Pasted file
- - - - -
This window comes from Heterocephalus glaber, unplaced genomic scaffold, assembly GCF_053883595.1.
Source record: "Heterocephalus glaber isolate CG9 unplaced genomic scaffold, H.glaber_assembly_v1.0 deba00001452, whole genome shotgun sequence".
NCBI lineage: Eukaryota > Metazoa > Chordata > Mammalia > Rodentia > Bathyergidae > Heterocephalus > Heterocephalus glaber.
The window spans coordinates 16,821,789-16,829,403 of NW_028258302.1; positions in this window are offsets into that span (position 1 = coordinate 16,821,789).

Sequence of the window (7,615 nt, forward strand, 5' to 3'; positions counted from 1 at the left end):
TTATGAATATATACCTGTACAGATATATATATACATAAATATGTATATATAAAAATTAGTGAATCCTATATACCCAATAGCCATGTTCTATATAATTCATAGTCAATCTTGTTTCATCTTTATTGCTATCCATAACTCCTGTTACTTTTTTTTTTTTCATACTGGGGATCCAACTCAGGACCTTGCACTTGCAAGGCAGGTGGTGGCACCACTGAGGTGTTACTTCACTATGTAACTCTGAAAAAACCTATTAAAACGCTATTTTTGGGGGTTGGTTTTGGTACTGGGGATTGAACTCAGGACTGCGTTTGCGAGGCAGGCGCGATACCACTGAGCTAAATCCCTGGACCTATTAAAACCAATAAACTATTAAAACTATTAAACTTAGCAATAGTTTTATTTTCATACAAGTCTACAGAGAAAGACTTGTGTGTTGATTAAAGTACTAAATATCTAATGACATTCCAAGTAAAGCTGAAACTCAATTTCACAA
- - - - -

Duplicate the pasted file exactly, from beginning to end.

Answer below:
This window comes from Heterocephalus glaber, unplaced genomic scaffold, assembly GCF_053883595.1.
Source record: "Heterocephalus glaber isolate CG9 unplaced genomic scaffold, H.glaber_assembly_v1.0 deba00001452, whole genome shotgun sequence".
NCBI lineage: Eukaryota > Metazoa > Chordata > Mammalia > Rodentia > Bathyergidae > Heterocephalus > Heterocephalus glaber.
The window spans coordinates 16,821,789-16,829,403 of NW_028258302.1; positions in this window are offsets into that span (position 1 = coordinate 16,821,789).

Sequence of the window (7,615 nt, forward strand, 5' to 3'; positions counted from 1 at the left end):
TTATGAATATATACCTGTACAGATATATATATACATAAATATGTATATATAAAAATTAGTGAATCCTATATACCCAATAGCCATGTTCTATATAATTCATAGTCAATCTTGTTTCATCTTTATTGCTATCCATAACTCCTGTTACTTTTTTTTTTTTCATACTGGGGATCCAACTCAGGACCTTGCACTTGCAAGGCAGGTGGTGGCACCACTGAGGTGTTACTTCACTATGTAACTCTGAAAAAACCTATTAAAACGCTATTTTTGGGGGTTGGTTTTGGTACTGGGGATTGAACTCAGGACTGCGTTTGCGAGGCAGGCGCGATACCACTGAGCTAAATCCCTGGACCTATTAAAACCAATAAACTATTAAAACTATTAAACTTAGCAATAGTTTTATTTTCATACAAGTCTACAGAGAAAGACTTGTGTGTTGATTAAAGTACTAAATATCTAATGACATTCCAAGTAAAGCTGAAACTCAATTTCACAA